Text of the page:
How to Direct an HVAC Vent Under a Couch

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It might seem like a great idea to direct your HVAC vent under a couch or your bed to maximize your exposure to hot or cool air. However, doing so can increase your heating and cooling bill and decrease the efficiency of your HVAC system. If you must place furniture in a specific place and that happens to be the same location as a vent, it's better to deflect the vent.

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Efficiency and Vent Deflection

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When an air vent is positioned directly behind or below a piece of furniture, all of the heating or cooling effects will be muted, as the furniture will absorb a significant portion of the temperature. This occurs before the air has a chance to circulate throughout the room. In addition, this will interrupt the force of the air coming out of the vent, resulting in poor circulation

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On top of this, having forced air blow near your face on a bed or a couch where you spend a good deal of time is actually bad for your sinuses, as it can be very drying. Still, sometimes there is little choice about where to position furniture except directly in the way of an HVAC vent. This is where a vent deflector comes in. (If you absolutely must direct an HVAC vent under a couch to stay cozy, you can apply this same approach.)

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What Are Vent Deflectors?

The basic concept of a vent deflector is very simple. You attach a sort of "hood" and/or "chute" to an air vent to direct the airflow away from and around furniture. These deflectors are usually made of clear plastic, and they tend to be fairly inexpensive.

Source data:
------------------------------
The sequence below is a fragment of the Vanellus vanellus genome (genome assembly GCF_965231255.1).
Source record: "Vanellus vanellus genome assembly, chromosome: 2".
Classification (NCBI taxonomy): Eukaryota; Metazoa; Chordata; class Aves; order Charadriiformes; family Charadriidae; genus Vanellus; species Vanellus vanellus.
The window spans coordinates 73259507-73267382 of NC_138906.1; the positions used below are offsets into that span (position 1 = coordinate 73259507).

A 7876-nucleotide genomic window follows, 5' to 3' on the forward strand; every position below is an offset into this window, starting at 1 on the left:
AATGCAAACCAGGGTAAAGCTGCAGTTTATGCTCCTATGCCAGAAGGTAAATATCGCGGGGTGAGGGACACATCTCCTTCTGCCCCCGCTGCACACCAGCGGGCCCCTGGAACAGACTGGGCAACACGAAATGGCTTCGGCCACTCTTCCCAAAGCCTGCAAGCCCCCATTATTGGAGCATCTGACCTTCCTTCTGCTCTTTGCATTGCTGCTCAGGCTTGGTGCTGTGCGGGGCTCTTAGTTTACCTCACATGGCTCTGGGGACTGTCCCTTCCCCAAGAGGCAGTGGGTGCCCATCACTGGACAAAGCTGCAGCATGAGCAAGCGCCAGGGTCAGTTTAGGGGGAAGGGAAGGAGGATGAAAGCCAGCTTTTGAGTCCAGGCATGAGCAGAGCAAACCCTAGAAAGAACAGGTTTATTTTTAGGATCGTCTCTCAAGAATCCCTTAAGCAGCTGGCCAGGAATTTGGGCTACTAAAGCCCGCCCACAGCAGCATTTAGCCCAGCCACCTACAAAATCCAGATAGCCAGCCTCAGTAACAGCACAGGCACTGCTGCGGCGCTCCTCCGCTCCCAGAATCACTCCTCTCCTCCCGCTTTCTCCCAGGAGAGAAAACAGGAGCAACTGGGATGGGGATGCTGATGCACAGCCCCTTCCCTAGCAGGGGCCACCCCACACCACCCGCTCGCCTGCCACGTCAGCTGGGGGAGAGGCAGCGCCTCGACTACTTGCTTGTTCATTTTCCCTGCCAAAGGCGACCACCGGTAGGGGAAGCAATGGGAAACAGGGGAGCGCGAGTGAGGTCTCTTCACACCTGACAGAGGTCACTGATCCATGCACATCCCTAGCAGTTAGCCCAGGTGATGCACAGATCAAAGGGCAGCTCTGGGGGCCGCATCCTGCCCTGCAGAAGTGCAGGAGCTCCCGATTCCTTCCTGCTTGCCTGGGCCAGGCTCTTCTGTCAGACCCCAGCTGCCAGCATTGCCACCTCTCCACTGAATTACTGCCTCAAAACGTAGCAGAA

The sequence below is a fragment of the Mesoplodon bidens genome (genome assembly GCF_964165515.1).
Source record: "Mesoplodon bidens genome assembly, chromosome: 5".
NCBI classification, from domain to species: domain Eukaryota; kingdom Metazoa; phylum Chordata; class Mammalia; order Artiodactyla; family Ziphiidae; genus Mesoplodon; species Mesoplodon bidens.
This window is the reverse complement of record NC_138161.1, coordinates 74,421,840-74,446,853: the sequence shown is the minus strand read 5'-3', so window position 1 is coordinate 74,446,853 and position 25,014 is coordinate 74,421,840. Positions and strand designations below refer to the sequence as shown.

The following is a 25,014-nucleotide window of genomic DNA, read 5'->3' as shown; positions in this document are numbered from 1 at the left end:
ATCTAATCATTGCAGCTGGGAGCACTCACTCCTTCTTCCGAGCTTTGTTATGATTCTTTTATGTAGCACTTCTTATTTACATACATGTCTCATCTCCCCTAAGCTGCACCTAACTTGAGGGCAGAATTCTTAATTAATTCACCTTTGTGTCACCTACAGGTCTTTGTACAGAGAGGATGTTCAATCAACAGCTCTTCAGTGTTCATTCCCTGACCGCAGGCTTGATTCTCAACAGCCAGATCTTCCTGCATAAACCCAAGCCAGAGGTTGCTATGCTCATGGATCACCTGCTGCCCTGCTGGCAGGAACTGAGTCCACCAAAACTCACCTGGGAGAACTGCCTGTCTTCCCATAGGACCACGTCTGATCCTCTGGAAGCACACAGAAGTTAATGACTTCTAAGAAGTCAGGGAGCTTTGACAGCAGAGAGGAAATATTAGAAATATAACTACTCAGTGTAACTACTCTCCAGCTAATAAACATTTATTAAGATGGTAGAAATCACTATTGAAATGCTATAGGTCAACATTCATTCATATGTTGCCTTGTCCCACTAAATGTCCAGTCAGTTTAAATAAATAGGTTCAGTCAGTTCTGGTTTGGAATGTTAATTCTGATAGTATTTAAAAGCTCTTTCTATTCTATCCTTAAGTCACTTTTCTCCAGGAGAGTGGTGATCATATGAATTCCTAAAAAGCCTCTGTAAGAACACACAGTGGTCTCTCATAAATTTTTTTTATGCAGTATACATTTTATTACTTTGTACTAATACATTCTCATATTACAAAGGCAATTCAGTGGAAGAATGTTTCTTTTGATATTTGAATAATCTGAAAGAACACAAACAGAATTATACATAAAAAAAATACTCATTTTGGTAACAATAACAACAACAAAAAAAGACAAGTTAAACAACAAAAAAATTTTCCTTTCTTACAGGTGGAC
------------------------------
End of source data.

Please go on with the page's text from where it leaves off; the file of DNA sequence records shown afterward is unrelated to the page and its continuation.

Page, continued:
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If you have an air vent with a small dial or lever on it, you may already have a kind of vent deflector called an "air register." There is a difference between a straightforward vent and a register. By simply interacting with the control on a register, you will see that it allows you to control the direction of airflow or to even close the vent.

Simply closing the vent is not the best idea since it can cause uneven heating. After all, the overall idea is to improve the airflow and efficiency of your heating and cooling system. You can pair a diverter or deflector with a vent extender to help guide the air out completely from behind and under furniture.

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Clear Air Circulation Is Important

Constant and free air circulation is not only energy efficient but also much healthier than stagnant or interrupted airflow. Moving air discourages mold growth and disperses toxic fumes and smoke or grease particles. In addition, dust will gather less in an area with clearly flowing air. Also, the filters in your HVAC system will help to clean many of these undesired elements from the air before adjusting the temperature and pushing it back into the house.

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If you notice that you never feel air coming from some vents and that those vents accumulate dust much quicker than others, those are "return" vents. These are very important components of your HVAC system, and you should not use a diverter in the ductwork beneath a register. It could create a significant issue.

Instead of using a diverter, you can elect to open or close some of the dampers on your ductwork near the furnace. These control larger sections of your ductwork and have been professionally installed as part of the system.

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